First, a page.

# Integration by Parts (Solutions to Problems)

The following solutions are for the integration practice problems linked here. I encourage you to attempt them by yourself first before looking through the solutions.

Original problems statements are highlighted in blue. Final answers are highlighted in green.

## Problem 1

Evaluate the following integral expressions. *Note*: For some of these problems, you may have to perform integration by parts successively multiple times.

1. $\int_1^9 \frac{\ln x}{\sqrt{x}}dx$

Define $u=\ln x$ and $v=2\sqrt{x}$, such that

\[\frac{du}{dx}=\frac{1}{x} \longrightarrow du=\frac{1}{x}dx, \quad \frac{dv}{dx}=\frac{2}{2\sqrt{x}}=\frac{1}{\sqrt{x}} \longrightarrow dv=\frac{1}{\sqrt{x}}dx\]Using these function definitions, we can conclude using integration by parts that

\[\int_1^9\frac{\ln x}{\sqrt{x}}dx=\int_1^9 udv=uv\vert_1^9-\int_1^9 vdu=2\ln(x)\sqrt{x}\vert_1^9-\int_1^9\frac{2\sqrt{x}}{x}dx\]Simplifying the right hand side, we find

\[\int_1^9\frac{\ln x}{\sqrt{x}}dx=6\ln(9)-2\ln(1)-2\int_1^9x^{-1/2}dx=6\ln(9)-2\int_1^9x^{-1/2}dx\]Using the power rule for integration, we can simplify the remaining integral on the right hand side.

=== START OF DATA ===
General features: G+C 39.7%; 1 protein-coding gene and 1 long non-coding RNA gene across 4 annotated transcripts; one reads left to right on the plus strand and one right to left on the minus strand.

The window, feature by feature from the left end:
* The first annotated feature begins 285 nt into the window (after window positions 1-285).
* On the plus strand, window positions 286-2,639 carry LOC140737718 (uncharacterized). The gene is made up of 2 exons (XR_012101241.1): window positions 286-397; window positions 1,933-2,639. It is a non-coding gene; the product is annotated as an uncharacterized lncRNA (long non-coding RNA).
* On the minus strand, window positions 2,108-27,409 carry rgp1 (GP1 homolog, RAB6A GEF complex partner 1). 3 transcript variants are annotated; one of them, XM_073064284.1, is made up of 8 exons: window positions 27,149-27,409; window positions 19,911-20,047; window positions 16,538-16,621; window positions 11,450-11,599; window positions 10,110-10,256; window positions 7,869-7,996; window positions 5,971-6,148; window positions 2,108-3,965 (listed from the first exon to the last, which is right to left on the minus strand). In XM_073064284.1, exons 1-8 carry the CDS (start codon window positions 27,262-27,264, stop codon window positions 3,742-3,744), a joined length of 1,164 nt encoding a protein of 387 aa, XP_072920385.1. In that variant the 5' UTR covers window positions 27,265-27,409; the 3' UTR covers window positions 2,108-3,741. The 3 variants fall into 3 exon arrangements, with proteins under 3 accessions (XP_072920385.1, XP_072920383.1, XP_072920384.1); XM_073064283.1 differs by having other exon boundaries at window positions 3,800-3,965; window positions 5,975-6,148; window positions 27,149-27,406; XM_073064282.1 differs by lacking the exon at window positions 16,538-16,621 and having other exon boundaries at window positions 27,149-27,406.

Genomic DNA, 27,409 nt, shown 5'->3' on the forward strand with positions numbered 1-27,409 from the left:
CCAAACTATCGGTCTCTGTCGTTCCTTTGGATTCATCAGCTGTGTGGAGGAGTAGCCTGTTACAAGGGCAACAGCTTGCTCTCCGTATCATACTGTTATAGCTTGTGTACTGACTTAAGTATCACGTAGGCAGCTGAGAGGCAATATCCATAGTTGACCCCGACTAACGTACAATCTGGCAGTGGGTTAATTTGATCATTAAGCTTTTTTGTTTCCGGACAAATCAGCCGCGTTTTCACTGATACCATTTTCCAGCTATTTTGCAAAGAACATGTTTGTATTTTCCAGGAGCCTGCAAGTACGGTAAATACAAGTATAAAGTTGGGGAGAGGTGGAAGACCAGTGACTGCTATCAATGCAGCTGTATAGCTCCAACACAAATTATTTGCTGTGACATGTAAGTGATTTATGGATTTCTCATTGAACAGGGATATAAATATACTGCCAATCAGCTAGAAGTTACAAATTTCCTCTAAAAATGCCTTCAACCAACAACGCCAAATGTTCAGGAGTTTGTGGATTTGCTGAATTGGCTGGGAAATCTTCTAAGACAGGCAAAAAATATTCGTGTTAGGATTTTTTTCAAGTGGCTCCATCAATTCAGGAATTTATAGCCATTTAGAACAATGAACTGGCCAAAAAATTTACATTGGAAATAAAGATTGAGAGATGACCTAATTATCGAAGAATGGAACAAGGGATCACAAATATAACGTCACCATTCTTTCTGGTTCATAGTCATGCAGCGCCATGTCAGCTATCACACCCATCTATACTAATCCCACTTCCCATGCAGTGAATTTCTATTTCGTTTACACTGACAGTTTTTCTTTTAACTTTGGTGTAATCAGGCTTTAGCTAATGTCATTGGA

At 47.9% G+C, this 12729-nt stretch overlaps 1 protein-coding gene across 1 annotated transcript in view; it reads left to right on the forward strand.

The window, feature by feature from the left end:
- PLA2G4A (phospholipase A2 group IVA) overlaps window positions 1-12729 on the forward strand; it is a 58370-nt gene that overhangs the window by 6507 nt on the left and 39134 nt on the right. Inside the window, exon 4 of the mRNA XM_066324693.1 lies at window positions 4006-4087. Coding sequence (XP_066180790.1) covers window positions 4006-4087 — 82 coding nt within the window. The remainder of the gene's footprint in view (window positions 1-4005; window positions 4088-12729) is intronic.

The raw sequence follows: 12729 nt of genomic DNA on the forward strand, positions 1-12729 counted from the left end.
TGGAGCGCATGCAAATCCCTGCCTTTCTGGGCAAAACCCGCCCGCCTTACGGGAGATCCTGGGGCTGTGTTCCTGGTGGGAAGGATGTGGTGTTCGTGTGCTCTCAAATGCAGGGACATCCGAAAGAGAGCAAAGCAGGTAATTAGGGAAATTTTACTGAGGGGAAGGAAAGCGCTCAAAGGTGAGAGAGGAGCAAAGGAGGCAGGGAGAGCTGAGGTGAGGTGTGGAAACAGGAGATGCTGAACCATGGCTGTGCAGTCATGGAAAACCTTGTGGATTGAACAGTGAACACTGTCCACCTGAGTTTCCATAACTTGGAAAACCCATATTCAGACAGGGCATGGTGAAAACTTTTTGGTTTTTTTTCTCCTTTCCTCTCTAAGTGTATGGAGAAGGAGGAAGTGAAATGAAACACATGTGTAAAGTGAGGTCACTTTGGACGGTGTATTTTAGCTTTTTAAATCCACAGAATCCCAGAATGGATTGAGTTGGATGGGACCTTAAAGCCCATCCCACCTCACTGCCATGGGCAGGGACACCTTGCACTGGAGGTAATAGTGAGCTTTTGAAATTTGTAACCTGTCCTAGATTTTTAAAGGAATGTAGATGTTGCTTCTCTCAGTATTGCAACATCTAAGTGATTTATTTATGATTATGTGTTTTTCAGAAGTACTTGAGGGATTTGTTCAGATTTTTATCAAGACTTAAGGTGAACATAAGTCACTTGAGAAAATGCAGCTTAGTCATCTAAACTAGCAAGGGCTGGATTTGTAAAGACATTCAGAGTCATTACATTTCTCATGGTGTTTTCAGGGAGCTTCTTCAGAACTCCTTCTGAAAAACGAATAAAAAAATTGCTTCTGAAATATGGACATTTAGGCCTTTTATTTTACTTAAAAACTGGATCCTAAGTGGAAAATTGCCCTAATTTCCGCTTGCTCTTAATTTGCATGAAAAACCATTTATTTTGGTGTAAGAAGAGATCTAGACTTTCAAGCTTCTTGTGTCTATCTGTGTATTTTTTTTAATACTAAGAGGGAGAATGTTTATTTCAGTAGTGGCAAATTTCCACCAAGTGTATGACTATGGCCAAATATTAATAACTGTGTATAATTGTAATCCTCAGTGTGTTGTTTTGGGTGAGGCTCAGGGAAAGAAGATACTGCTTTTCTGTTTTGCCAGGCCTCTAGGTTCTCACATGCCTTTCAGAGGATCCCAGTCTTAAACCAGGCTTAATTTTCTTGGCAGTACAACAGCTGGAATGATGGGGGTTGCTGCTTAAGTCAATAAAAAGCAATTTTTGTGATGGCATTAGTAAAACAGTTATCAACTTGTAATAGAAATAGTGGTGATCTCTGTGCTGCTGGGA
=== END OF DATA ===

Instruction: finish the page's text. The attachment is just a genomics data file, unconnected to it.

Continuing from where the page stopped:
\[\int_1^9\frac{\ln x}{\sqrt{x}}dx=6\ln(9)-4\sqrt{x}\vert_1^9=6\ln(9)-12+4=-8+6\ln9\]Therefore, we can conclude that

$$\int_1^9 \frac{\ln x}{\sqrt{x}}dx=-8+6\ln 9$$

2. $\int x^2\sin(x)dx$

Choose $u=x^2$ and $v=-\cos x$, such that

\[\frac{du}{dx}=2x\longrightarrow du=2xdx, \quad \frac{dv}{dx}=\sin x \longrightarrow dv=\sin xdx\]Using these function definitions, we can conclude using integration by parts that

\[\int x^2\sin(x)dx=\int udv= uv-\int vdu=-x^2\cos x+2\int x\cos xdx\]As per the hint given in the problem, let’s try doing integration by parts one more on the integral on the right hand side, now defining $u=x$ and $v=\sin x$, such that

\[\frac{du}{dx}=1\longrightarrow du=dx, \quad \frac{dv}{dx}=\cos x \longrightarrow dv=\cos x dx\]Using these function definitions, we can conclude using integration by parts that